We followed cytokine production from induction through disease progression in a murine model of experimental systemic lupus erythematosus (SLE). SLE was induced by immunization with the human monoclonal anti-DNA Ab that bears the common Id designated 16/6 Id. BALB/c and C3H.SW mice that are susceptible to SLE induction and C57BL/6 mice that are resistant were immunized with the 16/6 Id. Cytokine production was tested periodically for 7 mo. Increased production of IL-2 and IFN-γ, the Th1-type cytokines, was detected in BALB/c and C3H.SW mice 2 to 4 mo following immunization. IL-4 and IL-10, the Th2-type cytokines predominated later in disease course, and peaked 5 mo following disease induction. At this stage the Th1 type cytokines dropped to levels below those observed in controls. IL-4 production also dropped rapidly to very low levels, while IL-10 production decreased but remained above control levels. The ratio of IgG2a/IgG1 of DNA and 16/6 Id-specific Abs peaked at 2 mo following disease induction and decreased later, in concordance with the higher production of Th2-type cytokines. Thus, the development of experimental SLE in mice involves two stages: increased production of Th1-type, followed by increased induction of Th2-type cytokines. High levels of the proinflammatory cytokines, TNF-α and IL-1, were maintained throughout disease course. No significant changes were detected in the cytokine profile of C57BL/6 immunocytes following immunization with the 16/6 Id, supporting the possible role of the cytokine network in SLE.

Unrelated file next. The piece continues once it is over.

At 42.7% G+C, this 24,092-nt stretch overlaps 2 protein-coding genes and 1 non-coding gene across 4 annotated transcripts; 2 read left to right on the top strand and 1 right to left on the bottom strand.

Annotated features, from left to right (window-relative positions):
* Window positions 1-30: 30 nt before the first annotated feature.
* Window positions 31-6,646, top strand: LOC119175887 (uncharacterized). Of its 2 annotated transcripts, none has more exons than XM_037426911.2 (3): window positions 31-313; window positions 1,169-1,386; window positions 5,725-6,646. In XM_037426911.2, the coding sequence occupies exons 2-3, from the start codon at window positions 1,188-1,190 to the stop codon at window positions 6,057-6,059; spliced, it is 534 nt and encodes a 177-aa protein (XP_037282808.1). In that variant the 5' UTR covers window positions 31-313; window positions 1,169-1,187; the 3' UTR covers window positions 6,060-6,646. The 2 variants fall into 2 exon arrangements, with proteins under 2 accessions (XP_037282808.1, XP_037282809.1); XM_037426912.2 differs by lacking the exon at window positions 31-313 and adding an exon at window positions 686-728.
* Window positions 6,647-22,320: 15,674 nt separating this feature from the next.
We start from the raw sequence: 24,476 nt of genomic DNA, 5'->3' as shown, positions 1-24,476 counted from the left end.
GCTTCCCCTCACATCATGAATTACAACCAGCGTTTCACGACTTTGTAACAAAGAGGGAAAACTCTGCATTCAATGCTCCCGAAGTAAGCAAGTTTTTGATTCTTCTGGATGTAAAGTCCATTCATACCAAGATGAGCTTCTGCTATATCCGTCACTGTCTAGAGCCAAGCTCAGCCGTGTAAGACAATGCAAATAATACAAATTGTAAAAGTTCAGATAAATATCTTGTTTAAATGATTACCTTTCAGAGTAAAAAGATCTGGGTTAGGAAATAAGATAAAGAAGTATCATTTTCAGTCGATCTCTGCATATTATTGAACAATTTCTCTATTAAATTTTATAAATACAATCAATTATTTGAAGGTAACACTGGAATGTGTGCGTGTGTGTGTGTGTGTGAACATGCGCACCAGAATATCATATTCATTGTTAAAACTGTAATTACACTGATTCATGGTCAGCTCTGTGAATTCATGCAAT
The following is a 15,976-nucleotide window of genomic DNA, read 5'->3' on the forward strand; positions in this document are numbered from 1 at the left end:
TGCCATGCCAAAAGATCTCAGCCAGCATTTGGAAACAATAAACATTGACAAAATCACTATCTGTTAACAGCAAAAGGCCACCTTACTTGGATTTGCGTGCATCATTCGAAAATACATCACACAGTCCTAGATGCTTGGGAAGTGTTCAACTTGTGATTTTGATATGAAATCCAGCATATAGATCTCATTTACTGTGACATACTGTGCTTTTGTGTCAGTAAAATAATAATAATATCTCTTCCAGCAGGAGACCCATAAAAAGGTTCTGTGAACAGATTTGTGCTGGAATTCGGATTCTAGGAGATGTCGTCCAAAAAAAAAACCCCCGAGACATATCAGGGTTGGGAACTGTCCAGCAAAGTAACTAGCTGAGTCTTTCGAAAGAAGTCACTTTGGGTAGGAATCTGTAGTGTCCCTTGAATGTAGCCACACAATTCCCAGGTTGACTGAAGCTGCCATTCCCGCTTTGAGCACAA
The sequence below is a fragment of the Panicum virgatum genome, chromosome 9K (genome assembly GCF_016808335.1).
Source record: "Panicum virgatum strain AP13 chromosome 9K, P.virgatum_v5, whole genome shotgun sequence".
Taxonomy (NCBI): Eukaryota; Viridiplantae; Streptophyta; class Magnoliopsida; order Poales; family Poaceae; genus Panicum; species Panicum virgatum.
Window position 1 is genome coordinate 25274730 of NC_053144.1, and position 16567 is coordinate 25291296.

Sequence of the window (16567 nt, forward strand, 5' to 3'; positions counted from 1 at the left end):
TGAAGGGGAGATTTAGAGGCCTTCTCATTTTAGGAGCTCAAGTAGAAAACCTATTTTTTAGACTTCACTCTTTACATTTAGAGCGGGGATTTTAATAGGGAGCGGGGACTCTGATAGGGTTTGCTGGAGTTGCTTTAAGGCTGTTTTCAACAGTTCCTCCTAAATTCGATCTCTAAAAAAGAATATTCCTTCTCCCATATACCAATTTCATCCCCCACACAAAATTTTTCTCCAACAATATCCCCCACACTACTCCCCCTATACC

|Original language||English (US)|
|Number of pages||8|
|Journal||Journal of Immunology|
|State||Published - Mar 15 1997|
ASJC Scopus subject areas
- Immunology and Allergy